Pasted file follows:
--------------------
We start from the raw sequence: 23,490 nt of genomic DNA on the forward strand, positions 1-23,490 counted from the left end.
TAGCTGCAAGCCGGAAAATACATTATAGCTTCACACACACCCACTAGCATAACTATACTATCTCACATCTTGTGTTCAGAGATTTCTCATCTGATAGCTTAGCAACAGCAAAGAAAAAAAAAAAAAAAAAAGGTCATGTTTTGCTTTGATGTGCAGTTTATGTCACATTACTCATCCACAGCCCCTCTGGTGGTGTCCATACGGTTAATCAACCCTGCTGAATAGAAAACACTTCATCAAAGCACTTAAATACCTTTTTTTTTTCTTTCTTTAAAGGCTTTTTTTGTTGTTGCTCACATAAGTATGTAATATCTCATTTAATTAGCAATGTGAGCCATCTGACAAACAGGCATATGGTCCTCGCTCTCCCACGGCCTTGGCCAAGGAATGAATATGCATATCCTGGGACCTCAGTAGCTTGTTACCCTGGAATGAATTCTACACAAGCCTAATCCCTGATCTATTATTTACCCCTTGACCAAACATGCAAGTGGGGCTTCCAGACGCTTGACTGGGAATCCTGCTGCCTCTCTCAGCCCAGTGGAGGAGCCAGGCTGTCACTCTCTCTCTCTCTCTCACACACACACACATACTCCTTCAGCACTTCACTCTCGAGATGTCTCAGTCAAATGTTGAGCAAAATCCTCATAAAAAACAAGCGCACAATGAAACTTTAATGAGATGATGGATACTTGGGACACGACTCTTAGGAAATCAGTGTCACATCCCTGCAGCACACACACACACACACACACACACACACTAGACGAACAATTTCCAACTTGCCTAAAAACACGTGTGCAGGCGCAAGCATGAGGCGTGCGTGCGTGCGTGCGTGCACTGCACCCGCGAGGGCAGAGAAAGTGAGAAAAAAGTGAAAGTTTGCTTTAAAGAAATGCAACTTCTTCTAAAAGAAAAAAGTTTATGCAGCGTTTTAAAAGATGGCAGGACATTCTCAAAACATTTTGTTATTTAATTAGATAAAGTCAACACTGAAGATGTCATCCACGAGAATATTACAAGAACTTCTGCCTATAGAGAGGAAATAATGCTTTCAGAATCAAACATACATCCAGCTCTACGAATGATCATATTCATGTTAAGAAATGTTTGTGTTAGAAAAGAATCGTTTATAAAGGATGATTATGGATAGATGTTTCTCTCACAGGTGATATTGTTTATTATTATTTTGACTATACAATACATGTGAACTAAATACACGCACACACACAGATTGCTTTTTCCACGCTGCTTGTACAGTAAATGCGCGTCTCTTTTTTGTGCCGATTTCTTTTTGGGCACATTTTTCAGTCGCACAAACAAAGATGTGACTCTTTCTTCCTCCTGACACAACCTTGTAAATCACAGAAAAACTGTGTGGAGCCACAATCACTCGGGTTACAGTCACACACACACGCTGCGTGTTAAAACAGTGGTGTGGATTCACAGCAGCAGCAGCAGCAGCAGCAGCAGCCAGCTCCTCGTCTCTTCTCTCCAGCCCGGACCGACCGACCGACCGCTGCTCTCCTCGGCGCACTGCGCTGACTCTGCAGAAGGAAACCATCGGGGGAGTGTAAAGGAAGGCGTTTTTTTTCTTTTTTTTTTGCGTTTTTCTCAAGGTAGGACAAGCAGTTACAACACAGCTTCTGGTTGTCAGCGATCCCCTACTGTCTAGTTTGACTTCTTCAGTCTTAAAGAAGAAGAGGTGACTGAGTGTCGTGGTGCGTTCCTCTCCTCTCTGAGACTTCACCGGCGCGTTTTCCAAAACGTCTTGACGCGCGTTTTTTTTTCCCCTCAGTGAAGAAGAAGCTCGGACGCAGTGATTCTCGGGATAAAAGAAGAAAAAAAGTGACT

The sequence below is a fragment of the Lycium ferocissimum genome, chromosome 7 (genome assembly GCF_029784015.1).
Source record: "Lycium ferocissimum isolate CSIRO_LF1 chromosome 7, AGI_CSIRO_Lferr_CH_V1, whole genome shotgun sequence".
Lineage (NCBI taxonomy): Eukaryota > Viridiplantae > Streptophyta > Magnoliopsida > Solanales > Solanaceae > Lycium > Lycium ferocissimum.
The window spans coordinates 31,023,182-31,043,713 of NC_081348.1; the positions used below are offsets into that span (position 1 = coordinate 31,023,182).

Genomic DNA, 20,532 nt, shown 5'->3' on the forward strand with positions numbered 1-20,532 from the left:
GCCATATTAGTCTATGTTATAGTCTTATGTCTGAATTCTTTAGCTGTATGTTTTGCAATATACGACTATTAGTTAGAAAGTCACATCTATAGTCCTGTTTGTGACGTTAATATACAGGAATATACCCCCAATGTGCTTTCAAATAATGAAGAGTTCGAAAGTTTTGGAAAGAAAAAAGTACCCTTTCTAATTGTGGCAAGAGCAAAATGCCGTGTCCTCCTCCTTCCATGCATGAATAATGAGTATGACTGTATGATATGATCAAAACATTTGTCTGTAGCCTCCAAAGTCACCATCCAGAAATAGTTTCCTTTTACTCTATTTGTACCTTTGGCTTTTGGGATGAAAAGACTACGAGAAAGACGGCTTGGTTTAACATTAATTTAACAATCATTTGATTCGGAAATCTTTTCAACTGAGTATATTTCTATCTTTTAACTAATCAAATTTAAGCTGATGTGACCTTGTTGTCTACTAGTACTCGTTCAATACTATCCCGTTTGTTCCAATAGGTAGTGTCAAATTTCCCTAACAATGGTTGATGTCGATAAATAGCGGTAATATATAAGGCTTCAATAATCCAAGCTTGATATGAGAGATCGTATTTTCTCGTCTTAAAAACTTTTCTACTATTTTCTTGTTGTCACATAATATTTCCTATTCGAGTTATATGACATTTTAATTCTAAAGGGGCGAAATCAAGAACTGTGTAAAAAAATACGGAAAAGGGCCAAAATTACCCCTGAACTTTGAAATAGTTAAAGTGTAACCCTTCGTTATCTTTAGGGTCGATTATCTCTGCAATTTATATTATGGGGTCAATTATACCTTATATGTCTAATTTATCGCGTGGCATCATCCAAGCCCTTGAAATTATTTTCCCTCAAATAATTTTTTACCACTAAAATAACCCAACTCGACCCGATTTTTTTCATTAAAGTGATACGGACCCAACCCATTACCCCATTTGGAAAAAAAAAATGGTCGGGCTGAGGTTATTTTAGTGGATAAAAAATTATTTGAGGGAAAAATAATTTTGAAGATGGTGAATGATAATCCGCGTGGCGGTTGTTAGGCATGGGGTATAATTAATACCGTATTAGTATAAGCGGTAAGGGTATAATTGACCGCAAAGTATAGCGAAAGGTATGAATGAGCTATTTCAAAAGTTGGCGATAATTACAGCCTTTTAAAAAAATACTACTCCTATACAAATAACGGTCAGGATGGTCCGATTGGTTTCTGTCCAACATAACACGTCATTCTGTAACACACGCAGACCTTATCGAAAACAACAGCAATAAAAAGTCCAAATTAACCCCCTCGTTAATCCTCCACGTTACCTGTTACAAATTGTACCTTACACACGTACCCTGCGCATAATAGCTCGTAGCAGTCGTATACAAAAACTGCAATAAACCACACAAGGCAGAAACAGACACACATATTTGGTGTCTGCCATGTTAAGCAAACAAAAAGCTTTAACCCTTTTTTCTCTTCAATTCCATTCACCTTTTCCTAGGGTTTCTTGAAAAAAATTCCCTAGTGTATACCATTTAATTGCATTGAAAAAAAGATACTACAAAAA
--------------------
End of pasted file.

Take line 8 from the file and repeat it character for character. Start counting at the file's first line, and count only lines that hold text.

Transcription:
GCCATATTAGTCTATGTTATAGTCTTATGTCTGAATTCTTTAGCTGTATGTTTTGCAATATACGACTATTAGTTAGAAAGTCACATCTATAGTCCTGTTTGTGACGTTAATATACAGGAATATACCCCCAATGTGCTTTCAAATAATGAAGAGTTCGAAAGTTTTGGAAAGAAAAAAGTACCCTTTCTAATTGTGGCAAGAGCAAAATGCCGTGTCCTCCTCCTTCCATGCATGAATAATGAGTATGACTGTATGATATGATCAAAACATTTGTCTGTAGCCTCCAAAGTCACCATCCAGAAATAGTTTCCTTTTACTCTATTTGTACCTTTGGCTTTTGGGATGAAAAGACTACGAGAAAGACGGCTTGGTTTAACATTAATTTAACAATCATTTGATTCGGAAATCTTTTCAACTGAGTATATTTCTATCTTTTAACTAATCAAATTTAAGCTGATGTGACCTTGTTGTCTACTAGTACTCGTTCAATACTATCCCGTTTGTTCCAATAGGTAGTGTCAAATTTCCCTAACAATGGTTGATGTCGATAAATAGCGGTAATATATAAGGCTTCAATAATCCAAGCTTGATATGAGAGATCGTATTTTCTCGTCTTAAAAACTTTTCTACTATTTTCTTGTTGTCACATAATATTTCCTATTCGAGTTATATGACATTTTAATTCTAAAGGGGCGAAATCAAGAACTGTGTAAAAAAATACGGAAAAGGGCCAAAATTACCCCTGAACTTTGAAATAGTTAAAGTGTAACCCTTCGTTATCTTTAGGGTCGATTATCTCTGCAATTTATATTATGGGGTCAATTATACCTTATATGTCTAATTTATCGCGTGGCATCATCCAAGCCCTTGAAATTATTTTCCCTCAAATAATTTTTTACCACTAAAATAACCCAACTCGACCCGATTTTTTTCATTAAAGTGATACGGACCCAACCCATTACCCCATTTGGAAAAAAAAAATGGTCGGGCTGAGGTTATTTTAGTGGATAAAAAATTATTTGAGGGAAAAATAATTTTGAAGATGGTGAATGATAATCCGCGTGGCGGTTGTTAGGCATGGGGTATAATTAATACCGTATTAGTATAAGCGGTAAGGGTATAATTGACCGCAAAGTATAGCGAAAGGTATGAATGAGCTATTTCAAAAGTTGGCGATAATTACAGCCTTTTAAAAAAATACTACTCCTATACAAATAACGGTCAGGATGGTCCGATTGGTTTCTGTCCAACATAACACGTCATTCTGTAACACACGCAGACCTTATCGAAAACAACAGCAATAAAAAGTCCAAATTAACCCCCTCGTTAATCCTCCACGTTACCTGTTACAAATTGTACCTTACACACGTACCCTGCGCATAATAGCTCGTAGCAGTCGTATACAAAAACTGCAATAAACCACACAAGGCAGAAACAGACACACATATTTGGTGTCTGCCATGTTAAGCAAACAAAAAGCTTTAACCCTTTTTTCTCTTCAATTCCATTCACCTTTTCCTAGGGTTTCTTGAAAAAAATTCCCTAGTGTATACCATTTAATTGCATTGAAAAAAAGATACTACAAAAA